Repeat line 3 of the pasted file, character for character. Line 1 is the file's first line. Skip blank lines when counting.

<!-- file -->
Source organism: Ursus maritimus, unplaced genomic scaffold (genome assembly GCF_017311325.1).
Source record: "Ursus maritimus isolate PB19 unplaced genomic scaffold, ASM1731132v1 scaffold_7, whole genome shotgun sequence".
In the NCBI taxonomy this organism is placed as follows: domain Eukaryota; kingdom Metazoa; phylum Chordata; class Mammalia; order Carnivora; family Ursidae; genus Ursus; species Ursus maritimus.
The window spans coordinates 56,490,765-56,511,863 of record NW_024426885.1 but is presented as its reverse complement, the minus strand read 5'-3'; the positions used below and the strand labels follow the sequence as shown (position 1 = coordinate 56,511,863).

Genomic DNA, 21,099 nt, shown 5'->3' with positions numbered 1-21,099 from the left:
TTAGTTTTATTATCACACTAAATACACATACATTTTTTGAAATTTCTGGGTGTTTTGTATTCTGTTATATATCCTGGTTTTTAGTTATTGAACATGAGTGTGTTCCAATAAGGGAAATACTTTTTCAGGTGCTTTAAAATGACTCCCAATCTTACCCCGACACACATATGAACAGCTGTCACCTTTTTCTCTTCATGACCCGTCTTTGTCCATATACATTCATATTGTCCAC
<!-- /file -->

In the NCBI taxonomy this organism is placed as follows: domain Eukaryota; kingdom Metazoa; phylum Chordata; class Mammalia; order Carnivora; family Ursidae; genus Ursus; species Ursus maritimus.